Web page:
Talks between Madrid and London are making good progress but there are still some stumbling blocks
The special chapter on Gibraltar to be included in the Brexit deal is nearly ready, but there are still problems with some of the details.
Madrid and London are racing to reach consensus over a series of issues in order to create a more balanced relationship for the transitional period when the UK and its overseas territory withdraw from the EU. And the price of tobacco products has become one of the last stumbling blocks in these talks.
On Sunday, the government of Gibraltar admitted that London and Brussels are putting the final touches on a specific protocol for the British Overseas Territory in the UK/EU Withdrawal Agreement, and that there will be “a set of practical measures spelled out in separate arrangements with Spain covering tax cooperation, police and customs cooperation, the environment, citizens’ rights and tobacco.”
One of the arrangements that Madrid is negotiating with London is the establishment of limits on the price differences between tobacco products sold in Spain and those sold in Gibraltar, where they are much cheaper. Gibraltar is the biggest entry point for illegal tobacco products into Spain. Last year Spanish authorities seized more than 600,000 cartons of cigarettes, a 158% rise from 2016, according to official data.
Spanish sources added that talks are still open regarding management of the Gibraltar airport, which was built on land that Spain does not consider to be part of the British Overseas Territory. Gibraltar, which is located in the south of the Iberian Peninsula, was ceded to Great Britain in 1713 under the Treaty of Utrecht and has been an enduring source of political friction with Spain.
The same sources said that good progress is being made on drafting the memorandums that will be mentioned in the special protocol on Gibraltar. But the government of Gibraltar, via the UK, is making a series of demands. On the subject of tobacco, Gibraltar wants a single global price differential limit on all tobacco products, while Spain wants these limits to be applied to individual product categories, to make sure that they affect the most popular ones and not just the ones with the lowest sales.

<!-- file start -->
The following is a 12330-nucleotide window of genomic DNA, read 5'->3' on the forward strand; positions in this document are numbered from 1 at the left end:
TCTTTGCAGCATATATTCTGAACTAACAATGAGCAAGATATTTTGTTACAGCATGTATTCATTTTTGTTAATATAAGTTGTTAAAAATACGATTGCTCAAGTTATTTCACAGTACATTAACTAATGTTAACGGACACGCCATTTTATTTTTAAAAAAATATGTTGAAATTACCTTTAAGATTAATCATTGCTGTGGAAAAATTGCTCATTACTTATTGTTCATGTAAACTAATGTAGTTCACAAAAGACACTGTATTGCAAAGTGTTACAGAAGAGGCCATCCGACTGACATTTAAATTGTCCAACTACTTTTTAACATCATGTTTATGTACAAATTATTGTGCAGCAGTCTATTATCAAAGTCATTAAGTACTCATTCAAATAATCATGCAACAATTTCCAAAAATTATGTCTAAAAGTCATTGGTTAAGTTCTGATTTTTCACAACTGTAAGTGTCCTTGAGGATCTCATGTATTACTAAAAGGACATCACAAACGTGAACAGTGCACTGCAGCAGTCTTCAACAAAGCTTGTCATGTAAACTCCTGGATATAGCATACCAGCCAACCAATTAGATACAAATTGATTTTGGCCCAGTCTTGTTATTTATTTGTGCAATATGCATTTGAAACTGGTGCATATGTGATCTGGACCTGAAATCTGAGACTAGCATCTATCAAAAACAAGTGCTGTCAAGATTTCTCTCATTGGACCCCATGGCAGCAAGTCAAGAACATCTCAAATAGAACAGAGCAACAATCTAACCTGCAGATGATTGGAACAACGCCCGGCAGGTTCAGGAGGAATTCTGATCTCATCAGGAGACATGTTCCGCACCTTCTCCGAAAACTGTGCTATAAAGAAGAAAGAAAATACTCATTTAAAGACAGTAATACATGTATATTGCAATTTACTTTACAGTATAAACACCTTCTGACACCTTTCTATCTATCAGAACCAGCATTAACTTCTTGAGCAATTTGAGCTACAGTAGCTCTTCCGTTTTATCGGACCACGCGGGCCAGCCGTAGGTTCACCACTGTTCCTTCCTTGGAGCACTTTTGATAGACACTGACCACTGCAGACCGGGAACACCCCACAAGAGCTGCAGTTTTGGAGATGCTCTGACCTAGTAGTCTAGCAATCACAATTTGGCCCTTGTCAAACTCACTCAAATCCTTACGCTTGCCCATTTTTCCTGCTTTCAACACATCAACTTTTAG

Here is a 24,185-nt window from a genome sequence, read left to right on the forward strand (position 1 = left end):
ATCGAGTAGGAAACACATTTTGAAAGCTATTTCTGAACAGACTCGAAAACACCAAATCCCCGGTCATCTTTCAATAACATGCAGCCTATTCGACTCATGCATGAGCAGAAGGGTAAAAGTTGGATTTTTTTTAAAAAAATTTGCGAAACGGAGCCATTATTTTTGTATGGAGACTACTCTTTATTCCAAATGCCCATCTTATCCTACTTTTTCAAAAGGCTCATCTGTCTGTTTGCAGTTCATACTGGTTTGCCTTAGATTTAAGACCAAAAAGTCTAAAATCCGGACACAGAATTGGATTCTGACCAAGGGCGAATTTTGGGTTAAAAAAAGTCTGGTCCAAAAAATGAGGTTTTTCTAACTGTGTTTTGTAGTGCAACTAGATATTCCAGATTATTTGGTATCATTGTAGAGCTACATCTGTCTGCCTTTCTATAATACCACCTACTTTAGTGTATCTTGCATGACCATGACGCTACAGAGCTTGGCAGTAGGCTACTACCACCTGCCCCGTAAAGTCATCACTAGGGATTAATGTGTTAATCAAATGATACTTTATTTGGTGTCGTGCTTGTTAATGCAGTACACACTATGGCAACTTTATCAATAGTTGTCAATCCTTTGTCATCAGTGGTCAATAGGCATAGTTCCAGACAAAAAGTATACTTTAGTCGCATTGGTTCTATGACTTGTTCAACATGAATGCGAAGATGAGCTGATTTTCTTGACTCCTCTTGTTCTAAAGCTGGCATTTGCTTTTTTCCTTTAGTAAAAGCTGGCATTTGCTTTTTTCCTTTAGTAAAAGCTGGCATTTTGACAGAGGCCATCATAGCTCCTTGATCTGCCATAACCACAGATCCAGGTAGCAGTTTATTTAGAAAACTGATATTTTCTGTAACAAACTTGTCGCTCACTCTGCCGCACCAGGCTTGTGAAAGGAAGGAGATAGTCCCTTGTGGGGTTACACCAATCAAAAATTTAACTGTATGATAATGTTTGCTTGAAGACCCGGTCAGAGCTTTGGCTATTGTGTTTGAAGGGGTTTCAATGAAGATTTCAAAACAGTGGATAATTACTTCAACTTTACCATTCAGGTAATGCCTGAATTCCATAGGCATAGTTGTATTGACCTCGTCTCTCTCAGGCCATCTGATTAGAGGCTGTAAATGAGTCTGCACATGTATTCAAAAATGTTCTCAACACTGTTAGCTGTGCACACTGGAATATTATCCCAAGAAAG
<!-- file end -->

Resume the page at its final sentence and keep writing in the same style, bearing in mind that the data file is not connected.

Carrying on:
As for the airport, Gibraltar is refusing joint operation and wants Spain’s presence to be reduced to providing services, without any oversight powers (in other words, without Spanish law enforcement officers on site).
The memorandums must set out the relationship between Gibraltar and Spain during the Brexit transition period, which will begin on March 30, 2019 and theoretically expire on December 31, 2020.
The texts regulate issues such as corporate tax, the environment, tobacco smuggling and the rights of cross-border workers. “There have been very important advances. The main thing is the rights of citizens,” said Simon Manley, the British ambassador to Spain, on Tuesday.
Unlike the special protocol on Gibraltar, which will be annexed to the UK/EU Withdrawal Agreement, the memorandums are not an essential part of the Brexit deal. This could undermine Spain’s leverage, although diplomatic sources ruled out this possibility because of Gibraltar’s dependency on Spain.
Gibraltar has tried to encode in writing that there will be easier traffic flowsacross the border, but sources said that Spain is refusing because it would be tantamount to recognizing privileges for Gibraltar envisioned only for Schengen countries, which have abolished mutual border checks. The UK opted out of the passport-free travel arrangement, which includes 26 countries.